The Nix by Nathan Hill
My rating: 4 of 5 stars
“The Nix” begins in the rip-roaring fashion of a Tom Wolfe novel: an arch, sometimes glib examination of The Way We Live Now.
The book’s protagonist has an awkward name — Samuel Andresen-Anderson — and works at a professor at a university near Chicago. The year is 2011, around the time we were all staring at the rubble of the financial crisis and Occupy was getting started. Anderson is put-upon, naturally: unwillingly single, bored, prone to spending hours playing a multiplayer online game called World of Elfscape.
Then his life is upended. His mother, a onetime ’60s activist who disappeared when he was a child, has thrown a rock at a right-wing presidential candidate. He has a slick editor and publisher (more like an agent) who pushes him to write a book about her. And thus he starts unraveling why his mother left and how he got to where he is — which is, of course, a larger story about the ’60s and today.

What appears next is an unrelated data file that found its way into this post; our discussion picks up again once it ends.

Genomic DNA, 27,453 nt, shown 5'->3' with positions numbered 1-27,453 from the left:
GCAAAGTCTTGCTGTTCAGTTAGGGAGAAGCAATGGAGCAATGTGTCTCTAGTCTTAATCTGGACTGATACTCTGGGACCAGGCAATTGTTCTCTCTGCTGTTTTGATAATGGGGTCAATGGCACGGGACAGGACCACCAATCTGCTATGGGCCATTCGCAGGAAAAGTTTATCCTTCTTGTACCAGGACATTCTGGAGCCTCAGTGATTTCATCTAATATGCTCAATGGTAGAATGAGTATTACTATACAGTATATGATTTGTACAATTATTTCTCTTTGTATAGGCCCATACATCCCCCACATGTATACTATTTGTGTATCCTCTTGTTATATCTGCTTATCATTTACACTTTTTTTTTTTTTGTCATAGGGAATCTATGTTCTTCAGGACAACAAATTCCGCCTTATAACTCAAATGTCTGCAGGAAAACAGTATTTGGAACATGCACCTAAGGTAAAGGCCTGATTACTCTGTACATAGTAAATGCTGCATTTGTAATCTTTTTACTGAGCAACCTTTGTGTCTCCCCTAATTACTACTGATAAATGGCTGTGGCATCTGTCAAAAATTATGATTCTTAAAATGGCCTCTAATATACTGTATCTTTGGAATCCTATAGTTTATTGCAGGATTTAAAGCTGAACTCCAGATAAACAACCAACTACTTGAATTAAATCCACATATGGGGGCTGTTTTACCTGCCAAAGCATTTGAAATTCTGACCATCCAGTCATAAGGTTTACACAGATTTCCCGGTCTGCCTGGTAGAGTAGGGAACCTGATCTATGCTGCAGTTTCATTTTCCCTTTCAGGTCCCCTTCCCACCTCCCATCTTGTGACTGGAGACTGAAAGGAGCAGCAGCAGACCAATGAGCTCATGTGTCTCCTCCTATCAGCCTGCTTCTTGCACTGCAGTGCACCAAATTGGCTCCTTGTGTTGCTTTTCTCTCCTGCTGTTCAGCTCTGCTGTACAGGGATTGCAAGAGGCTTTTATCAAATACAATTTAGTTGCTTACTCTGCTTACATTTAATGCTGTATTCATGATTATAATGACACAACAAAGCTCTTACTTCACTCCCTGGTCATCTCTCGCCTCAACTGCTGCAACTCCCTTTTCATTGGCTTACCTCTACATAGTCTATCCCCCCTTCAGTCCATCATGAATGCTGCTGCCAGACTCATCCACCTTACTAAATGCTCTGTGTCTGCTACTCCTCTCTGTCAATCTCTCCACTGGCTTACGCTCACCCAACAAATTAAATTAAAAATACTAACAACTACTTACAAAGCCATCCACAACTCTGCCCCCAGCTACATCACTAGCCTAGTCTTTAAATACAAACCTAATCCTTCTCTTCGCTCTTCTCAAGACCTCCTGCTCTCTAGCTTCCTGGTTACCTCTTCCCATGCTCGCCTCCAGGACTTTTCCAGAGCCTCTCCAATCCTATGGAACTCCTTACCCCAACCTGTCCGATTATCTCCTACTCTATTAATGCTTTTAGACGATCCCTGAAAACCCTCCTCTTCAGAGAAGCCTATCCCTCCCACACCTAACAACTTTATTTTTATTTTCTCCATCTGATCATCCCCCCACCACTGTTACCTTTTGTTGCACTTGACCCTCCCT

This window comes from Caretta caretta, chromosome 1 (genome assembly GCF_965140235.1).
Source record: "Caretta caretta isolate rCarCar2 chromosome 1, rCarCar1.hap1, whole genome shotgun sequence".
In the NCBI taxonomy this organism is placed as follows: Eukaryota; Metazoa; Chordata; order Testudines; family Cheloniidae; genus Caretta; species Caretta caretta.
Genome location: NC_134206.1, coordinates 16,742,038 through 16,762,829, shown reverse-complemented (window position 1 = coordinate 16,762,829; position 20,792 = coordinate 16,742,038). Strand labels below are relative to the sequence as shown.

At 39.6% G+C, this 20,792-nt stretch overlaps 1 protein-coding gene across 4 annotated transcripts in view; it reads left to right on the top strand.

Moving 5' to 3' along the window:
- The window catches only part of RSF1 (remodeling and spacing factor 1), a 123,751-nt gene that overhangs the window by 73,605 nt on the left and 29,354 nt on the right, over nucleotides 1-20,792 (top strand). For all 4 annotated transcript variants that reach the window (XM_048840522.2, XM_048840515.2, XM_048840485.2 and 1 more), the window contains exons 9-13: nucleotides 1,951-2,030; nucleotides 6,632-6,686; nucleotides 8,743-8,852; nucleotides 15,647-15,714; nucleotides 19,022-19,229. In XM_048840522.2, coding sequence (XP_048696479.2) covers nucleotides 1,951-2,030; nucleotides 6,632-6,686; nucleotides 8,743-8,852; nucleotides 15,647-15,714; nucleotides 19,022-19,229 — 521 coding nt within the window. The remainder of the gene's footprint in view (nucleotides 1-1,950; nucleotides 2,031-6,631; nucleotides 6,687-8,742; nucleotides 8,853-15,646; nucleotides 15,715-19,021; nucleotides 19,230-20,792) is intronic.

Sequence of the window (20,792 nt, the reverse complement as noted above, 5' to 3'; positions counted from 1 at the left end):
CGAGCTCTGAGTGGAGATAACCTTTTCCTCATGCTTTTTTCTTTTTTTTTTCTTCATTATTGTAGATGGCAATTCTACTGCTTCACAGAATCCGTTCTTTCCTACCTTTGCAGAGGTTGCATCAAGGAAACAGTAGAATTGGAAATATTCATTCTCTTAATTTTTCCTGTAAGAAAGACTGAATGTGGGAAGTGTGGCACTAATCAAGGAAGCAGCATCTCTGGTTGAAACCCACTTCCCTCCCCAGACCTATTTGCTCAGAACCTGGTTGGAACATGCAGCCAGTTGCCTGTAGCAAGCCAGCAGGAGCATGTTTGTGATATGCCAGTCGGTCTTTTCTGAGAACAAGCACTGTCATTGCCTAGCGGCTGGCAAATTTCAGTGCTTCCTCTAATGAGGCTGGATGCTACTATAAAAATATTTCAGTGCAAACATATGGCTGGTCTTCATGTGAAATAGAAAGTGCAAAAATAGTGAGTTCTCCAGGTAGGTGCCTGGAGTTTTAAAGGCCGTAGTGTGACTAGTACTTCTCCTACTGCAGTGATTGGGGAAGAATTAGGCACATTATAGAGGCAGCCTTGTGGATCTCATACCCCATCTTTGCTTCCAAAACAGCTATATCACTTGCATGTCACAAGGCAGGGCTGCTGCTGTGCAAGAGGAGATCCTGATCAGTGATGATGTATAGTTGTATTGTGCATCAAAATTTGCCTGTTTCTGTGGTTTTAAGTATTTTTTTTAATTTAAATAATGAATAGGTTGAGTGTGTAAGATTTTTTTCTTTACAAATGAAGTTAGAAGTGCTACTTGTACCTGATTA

But the thing about Tom Wolfe novels is that not even Tom Wolfe is very good at them; in pursuing Dickens and “the billion-footed beast,” he ends up shortchanging his characters’ inner selves as he moves them through his plots like chess pieces. (The best Wolfe works, “The Right Stuff” and “The Electric Kool-Aid Acid Test,” are nonfiction.) This is Hill’s problem as well, but Hill has a hell of a lot more empathy for his characters than Wolfe.
So Hill ends up a wobbly figure on a tightrope. Sometimes his contrivances seem forced; other times his empathy, gift for observation and sheer writing ability will out. It makes for a thrilling, if occasionally disappointing, ride.
Hill’s observations are so spot-on that I bookmarked several. Most cutting are the descriptions of life as a professor in an era of microaggressions and frightened administrations. Anderson has a student who pictures herself as a future VP of marketing and communications, but damned if she’s going to do any work; she’s been cheating and weaseling out for years.